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UT Dallas criminologist's study shows lack of mental health care for prisoners

Study recommends validated screenings

University of Texas at Dallas

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IMAGE: This is Nadine Connell, an assistant professor of criminology at the University of Texas at Dallas. view more

Credit: UT Dallas

New research by a UT Dallas criminologist has found that a substantial number of prison inmates have not received treatment for mental health conditions.

Dr. Nadine M. Connell, assistant professor of criminology in the School of Economic, Political and Policy Sciences (EPPS), analyzed data from 18,185 inmates in state and federal correctional facilities for the study, published in the American Journal of Public Health. Connell worked with co-author Dr. Jennifer M. Reingle Gonzalez, an assistant professor at The University of Texas School of Public Health in Dallas.

Their findings include:

  • One in four prisoners had been diagnosed with a mental health condition in their lifetime.

  • Fewer than one in five of those inmates were taking medication for their conditions when they were admitted.

  • And of those, fewer than half of the inmates who reported taking medication at intake were receiving medication for their conditions in prison.

The study recommends that prisons prioritize the use of validated screening procedures for mental health disorders plus treatment.

Although many correctional facilities currently screen inmates, the checks often focus on identifying behavior that could pose a risk to safety and security rather than evaluating for a range of mental health conditions, Connell said. For example, the study found that inmates with schizophrenia, which can lead to erratic behavior, were twice as likely to receive medication as inmates with depression.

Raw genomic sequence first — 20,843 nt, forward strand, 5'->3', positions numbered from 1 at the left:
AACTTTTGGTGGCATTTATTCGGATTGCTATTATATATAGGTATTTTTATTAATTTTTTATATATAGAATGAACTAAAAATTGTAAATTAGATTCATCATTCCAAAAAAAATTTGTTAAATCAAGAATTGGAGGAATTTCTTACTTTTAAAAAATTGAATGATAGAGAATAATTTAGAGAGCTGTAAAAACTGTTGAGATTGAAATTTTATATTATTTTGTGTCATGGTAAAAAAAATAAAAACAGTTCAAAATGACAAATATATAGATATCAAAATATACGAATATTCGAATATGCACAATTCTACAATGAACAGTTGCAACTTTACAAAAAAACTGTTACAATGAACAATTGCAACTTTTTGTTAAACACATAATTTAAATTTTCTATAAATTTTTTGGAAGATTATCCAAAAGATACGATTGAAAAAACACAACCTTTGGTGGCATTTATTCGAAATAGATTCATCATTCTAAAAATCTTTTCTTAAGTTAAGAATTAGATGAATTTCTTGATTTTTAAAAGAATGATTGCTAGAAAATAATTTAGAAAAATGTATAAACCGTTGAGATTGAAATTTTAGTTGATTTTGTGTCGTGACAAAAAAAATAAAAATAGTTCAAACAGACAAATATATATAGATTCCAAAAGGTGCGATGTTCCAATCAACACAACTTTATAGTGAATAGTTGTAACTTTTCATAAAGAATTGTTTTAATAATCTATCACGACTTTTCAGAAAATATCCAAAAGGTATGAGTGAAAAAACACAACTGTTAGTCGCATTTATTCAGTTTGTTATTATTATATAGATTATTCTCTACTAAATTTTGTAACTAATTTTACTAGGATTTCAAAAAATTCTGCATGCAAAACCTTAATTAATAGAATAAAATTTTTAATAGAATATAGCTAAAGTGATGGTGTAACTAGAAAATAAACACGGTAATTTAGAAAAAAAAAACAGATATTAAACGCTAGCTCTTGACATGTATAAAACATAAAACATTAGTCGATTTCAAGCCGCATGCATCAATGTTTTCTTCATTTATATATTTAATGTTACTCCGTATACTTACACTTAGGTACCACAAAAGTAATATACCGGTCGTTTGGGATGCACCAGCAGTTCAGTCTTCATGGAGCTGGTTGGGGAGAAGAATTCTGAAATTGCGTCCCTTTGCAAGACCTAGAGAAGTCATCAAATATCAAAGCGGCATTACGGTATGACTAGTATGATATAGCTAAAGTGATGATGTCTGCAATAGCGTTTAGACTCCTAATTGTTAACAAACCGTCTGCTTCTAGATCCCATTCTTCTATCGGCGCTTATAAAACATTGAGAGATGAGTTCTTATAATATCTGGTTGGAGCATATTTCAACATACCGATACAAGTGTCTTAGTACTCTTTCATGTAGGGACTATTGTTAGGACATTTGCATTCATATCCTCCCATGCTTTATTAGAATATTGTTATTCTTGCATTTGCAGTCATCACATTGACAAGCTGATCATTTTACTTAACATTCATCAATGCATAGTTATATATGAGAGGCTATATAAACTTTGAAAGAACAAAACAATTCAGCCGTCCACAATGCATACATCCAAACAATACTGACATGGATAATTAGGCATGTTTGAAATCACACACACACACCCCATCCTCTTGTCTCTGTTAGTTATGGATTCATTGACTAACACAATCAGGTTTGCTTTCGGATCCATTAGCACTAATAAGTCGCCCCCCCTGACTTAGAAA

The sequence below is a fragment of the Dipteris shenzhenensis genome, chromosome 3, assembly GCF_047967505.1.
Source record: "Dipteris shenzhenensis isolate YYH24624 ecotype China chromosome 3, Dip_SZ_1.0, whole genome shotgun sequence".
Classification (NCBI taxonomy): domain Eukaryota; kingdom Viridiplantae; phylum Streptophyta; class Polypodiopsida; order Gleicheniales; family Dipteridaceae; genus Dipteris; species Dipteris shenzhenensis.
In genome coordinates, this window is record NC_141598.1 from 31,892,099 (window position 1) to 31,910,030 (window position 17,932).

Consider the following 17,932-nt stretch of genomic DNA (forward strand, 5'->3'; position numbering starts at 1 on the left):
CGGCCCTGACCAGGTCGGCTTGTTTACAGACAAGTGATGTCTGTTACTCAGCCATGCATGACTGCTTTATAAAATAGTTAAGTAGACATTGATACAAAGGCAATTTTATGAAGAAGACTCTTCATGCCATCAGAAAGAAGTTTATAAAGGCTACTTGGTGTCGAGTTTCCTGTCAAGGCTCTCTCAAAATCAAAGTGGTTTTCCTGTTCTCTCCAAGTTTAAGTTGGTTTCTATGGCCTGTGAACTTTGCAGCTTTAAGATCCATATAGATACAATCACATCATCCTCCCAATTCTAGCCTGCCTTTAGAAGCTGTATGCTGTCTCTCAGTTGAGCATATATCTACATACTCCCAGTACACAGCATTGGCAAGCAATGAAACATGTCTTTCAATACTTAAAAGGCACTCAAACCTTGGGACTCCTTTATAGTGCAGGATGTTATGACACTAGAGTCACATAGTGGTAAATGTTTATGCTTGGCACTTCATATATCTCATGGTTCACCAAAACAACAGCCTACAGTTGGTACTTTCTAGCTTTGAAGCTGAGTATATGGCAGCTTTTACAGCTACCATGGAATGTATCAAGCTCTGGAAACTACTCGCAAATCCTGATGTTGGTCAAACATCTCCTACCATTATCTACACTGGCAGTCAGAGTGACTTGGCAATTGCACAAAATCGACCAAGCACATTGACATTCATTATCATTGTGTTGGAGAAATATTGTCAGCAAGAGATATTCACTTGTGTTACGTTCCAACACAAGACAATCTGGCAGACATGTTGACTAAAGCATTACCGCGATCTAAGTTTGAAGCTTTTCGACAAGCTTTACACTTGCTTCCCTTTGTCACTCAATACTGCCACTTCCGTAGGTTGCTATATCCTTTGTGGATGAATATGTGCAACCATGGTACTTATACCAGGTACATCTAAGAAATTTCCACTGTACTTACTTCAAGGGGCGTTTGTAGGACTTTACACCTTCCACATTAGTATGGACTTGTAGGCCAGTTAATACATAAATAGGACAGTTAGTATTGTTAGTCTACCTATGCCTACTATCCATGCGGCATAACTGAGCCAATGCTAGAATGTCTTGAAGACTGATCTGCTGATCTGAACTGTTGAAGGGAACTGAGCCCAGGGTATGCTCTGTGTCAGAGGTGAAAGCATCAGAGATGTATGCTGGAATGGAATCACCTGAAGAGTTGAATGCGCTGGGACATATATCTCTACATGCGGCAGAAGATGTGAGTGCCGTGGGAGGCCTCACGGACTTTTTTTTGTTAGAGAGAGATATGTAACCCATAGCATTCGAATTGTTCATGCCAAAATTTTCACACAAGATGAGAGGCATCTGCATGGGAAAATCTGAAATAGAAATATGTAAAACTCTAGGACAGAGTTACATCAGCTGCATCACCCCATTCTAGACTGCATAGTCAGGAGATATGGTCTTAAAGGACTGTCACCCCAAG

The study does not fault correctional facilities. Connell added that prisons face budget issues that make it a challenge to provide mental health screening and treatment.

"Many institutions are doing the best they can with the resources available to them," Connell said.

The study aims to show that providing mental health treatment has the potential to save costs in the long run by decreasing recidivism, she said. Diagnosing and treating mental health conditions also can help keep the community safer, she said.

Connell added that the experience of going to prison can affect anyone's mental health, creating a need for treatment for inmates who may not have had a mental health condition at the time of admission.

"Someone who already has risk factors or a known mental health disorder is going to be much more likely to adapt poorly, and that could include self-harm; that could include violence and aggression against others, violence and aggression against staff or other inmates, and being unable to benefit from treatment or rehabilitation options that are available," Connell said.

The study highlights the value of interdisciplinary research that touches on a variety of fields, including mental health, criminology and public policy, said Dr. Denis Dean, dean of EPPS.

"Real world issues don't usually fit into nice, neat discipline-specific boxes; they can only be addressed by bringing together the skills of people from multiple areas," Dean said. "Dr. Connell and her co-author have done exactly that."

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